Kali dancing on Shiva

The destructive energy


495.00

Impressive brass sculpture of Kali dancing on the body of her husband Shiva: the only one who, to save the world, agreed to absorb her terrible strength. More...

Height : 9,56'

Weight : 7.1 lbs

Sacred Art

Lost wax casting - copper alloy

Origin : Delhi - India




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Description


Kali, the Black is a form of Durga who herself represents Parvati in her destructive aspect. It is one of the forms of the Shakti of Shiva. Kali destroys, she expresses rage, primitive terrors, she is often represented in a terrifying form, full of blood, dancing naked on corpses - but it is also the ultimate force that allows to overcome, to go beyond the deepest, most archaic fears.


History



In Devimâhâtmya, Kali is born from the wrath of Durga: she springs from her forehead, howling with rage from birth, she is black, ready to deliver the world of demons. Kali is the last resort: in Hindu mythology, she helps the powerless gods. In the battle against Shamba and Nishumbha, Kali intoxicated by the blood of demons began to dance as long as the vibrations threatened the very existence of the universe. Shiva threw himself at her feet to save it by absorbing this terrible force.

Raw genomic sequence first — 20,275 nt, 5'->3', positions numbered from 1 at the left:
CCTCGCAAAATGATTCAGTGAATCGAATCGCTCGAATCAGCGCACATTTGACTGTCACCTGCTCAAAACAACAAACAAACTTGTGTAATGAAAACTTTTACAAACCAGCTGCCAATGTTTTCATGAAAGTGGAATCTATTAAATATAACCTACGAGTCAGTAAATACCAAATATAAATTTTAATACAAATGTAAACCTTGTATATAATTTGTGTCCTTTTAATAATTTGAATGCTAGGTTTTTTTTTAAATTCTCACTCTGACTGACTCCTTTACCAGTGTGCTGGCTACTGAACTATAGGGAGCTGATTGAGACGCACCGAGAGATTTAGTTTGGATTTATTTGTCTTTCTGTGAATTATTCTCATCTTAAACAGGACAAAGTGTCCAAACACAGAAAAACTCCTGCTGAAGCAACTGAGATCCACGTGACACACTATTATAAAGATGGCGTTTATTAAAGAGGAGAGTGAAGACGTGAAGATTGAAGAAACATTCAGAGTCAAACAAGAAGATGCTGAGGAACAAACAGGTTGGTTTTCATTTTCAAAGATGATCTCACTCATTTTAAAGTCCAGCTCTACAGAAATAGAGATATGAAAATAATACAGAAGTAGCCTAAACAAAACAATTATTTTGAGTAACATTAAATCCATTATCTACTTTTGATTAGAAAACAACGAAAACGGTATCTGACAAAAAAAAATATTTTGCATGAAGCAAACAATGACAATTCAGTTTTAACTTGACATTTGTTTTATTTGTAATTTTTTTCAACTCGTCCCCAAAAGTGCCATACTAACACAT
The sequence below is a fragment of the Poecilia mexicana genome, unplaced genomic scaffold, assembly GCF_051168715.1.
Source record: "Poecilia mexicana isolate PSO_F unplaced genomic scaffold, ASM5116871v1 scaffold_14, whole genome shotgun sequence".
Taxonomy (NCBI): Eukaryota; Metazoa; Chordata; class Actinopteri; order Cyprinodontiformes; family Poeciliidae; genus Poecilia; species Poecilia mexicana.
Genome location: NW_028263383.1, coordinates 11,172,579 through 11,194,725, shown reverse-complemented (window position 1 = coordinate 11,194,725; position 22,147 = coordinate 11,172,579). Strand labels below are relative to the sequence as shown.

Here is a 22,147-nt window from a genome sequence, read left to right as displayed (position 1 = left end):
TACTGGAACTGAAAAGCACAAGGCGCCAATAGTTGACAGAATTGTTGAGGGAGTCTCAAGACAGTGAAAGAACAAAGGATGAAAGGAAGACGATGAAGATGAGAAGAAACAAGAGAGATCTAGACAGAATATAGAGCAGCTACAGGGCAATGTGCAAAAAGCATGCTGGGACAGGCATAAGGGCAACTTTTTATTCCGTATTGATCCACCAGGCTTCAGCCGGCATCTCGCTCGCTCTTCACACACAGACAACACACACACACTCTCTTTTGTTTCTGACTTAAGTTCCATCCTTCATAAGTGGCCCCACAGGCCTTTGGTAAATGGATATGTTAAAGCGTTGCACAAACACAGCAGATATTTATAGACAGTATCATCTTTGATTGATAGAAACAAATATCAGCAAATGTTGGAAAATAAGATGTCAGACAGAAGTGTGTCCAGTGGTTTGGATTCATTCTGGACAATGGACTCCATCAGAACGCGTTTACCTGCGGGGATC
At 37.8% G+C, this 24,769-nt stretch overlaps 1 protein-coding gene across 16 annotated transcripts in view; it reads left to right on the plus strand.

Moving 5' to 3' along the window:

This statue symbolizes : destructive energy.

Posture Standing, front, Kali dances on Shiva. In this statue, her face is peaceful: no fury in her features, Kali appears serene. The aspect of the divine mother is clearly represented in this statue. Beyond her frightening aspect, Kali is basically there to help overcome the most insurmountable fears.

Kali is shown here with 4 arms. On the right, the trident symbol of Shiva and the Trimurti (creation, preservation and destruction) and the saber, which are the symbols of destruction of ignorance. On the left, she holds a severed head at the top, a symbol of death and precariousness; her other hand holds the fire which symbolizes the purification.

Headgear The tiara-shaped crown (Kiritamukuta) shows her royal nature. Her long, straight hair falls to the lower back: it recalls her wild nature, however they are wisely styled while often Kali appears disheveled or with bushy hair.

The disc or wheel of fire, behind the head, symbolizes the light and the sun which brings knowledge as well as the destruction of ignorance.

Clothing Kali is always shown naked, only wearing her necklace made of human skulls (kapâlamâlâ) and a loincloth of severed arms. However, a shawl covers her shoulders and its sides amplify the movement of the dance.

Jewels Many jewels enhance its port of goddess and reduce its terrifying aspect.

Kali appears in this statue, as always, terrifying but this appearance is mitigated by the softness and serenity of her face.

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